The Council referred the proposals to the fairness commission, which we attended on the 18th February and to the Housing Committee which we will attend tomorrow, March 2nd.

You can read the proposals and sign the petition here:.



SWEP Update: Meeting, 26/2/15


I attended a meeting at King’s House yesterday (26th February 2016) to discuss the Severe Weather Emergency Protocol (SWEP).

I was invited because Love Activists had flagged this failure up to the council.

Attendees at the meeting were; Tracy John (Head of Housing), Jenny Knight (Commissioner for Homelessness), Sue Forrest (Commissioning Team) and Brian Doughty (Head of Adult Social Care). Claire Moonan (Deputy Chair Neighbourhoods, Communities and Equalities Committee) was unable to attend due to personal issues.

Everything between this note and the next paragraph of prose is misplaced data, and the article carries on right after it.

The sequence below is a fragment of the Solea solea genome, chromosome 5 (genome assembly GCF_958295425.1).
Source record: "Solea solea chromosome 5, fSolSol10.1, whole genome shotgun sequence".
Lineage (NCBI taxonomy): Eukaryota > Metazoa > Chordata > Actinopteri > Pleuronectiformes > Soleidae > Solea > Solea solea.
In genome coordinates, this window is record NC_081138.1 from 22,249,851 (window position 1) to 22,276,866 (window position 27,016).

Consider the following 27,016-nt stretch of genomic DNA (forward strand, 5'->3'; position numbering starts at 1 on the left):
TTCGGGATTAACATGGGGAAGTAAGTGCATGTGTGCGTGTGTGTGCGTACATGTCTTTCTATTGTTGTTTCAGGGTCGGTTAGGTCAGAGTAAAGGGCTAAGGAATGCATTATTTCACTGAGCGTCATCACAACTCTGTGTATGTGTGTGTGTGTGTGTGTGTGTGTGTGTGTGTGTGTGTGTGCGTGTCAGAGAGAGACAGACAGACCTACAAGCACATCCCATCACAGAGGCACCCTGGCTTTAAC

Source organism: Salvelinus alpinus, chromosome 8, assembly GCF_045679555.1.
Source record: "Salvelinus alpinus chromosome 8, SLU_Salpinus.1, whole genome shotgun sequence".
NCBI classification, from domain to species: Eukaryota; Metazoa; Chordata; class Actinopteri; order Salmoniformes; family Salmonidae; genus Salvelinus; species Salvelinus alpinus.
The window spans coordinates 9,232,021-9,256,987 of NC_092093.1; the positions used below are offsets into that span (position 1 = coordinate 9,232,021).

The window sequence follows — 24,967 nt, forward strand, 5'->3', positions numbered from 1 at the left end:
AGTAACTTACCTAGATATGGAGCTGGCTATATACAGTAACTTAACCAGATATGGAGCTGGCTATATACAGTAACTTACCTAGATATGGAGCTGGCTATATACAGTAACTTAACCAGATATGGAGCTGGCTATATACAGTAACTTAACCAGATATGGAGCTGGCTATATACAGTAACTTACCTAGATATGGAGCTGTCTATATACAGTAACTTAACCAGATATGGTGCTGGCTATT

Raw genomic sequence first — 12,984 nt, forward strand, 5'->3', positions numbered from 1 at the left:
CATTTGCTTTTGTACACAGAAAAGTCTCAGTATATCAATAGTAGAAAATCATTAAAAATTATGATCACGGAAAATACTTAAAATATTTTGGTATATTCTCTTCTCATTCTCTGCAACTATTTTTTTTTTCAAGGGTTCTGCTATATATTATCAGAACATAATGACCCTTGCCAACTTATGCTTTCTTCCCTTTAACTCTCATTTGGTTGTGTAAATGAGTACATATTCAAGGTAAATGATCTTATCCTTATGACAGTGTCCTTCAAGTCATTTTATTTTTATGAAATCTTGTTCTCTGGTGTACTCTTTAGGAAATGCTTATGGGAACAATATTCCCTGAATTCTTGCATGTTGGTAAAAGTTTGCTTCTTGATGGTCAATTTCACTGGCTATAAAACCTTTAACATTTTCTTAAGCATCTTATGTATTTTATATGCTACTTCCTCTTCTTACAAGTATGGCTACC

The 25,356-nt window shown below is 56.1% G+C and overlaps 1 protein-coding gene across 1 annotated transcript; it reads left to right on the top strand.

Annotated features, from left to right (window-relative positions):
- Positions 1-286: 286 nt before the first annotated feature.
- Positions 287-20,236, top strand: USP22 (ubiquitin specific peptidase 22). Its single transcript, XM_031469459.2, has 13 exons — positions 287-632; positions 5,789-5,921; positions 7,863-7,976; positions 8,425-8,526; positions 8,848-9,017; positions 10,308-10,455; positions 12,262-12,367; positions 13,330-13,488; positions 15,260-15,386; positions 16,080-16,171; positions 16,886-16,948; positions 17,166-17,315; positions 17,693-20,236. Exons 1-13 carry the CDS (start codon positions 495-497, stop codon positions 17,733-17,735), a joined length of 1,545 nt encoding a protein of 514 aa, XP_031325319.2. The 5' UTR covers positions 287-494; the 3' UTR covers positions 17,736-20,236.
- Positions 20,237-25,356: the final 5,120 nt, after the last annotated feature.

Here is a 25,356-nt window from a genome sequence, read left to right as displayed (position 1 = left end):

I clarified that we had received a written apology from Claire Moonan. We have mentioned this to people living on the street. Sadly there is much apathy and the apology understandably doesn’t really cut it when you’re living on the street day in day out.

I asked why the error had occured. The answer was a bit vague. “Breakdown in communications” was the answer pretty much. They also went on to say that if the warning is online later in the day, they find it ‘more difficult’ to get people to staff the center at short notice.

They went on to explain that to avoid this happening again, they have set up a 24/7 ‘Carelink’, whereby someone will be allocated to check the weather report 24/7. When an ‘Amber’ severe weather warning occurs, they will then get in touch with Jenny Knight or the Duty Manager to activate the protocol. They will then get in touch with Brighton Housing Trust (BHT) and St.Mungos outreach team to arrange staffing the centre as they usually do.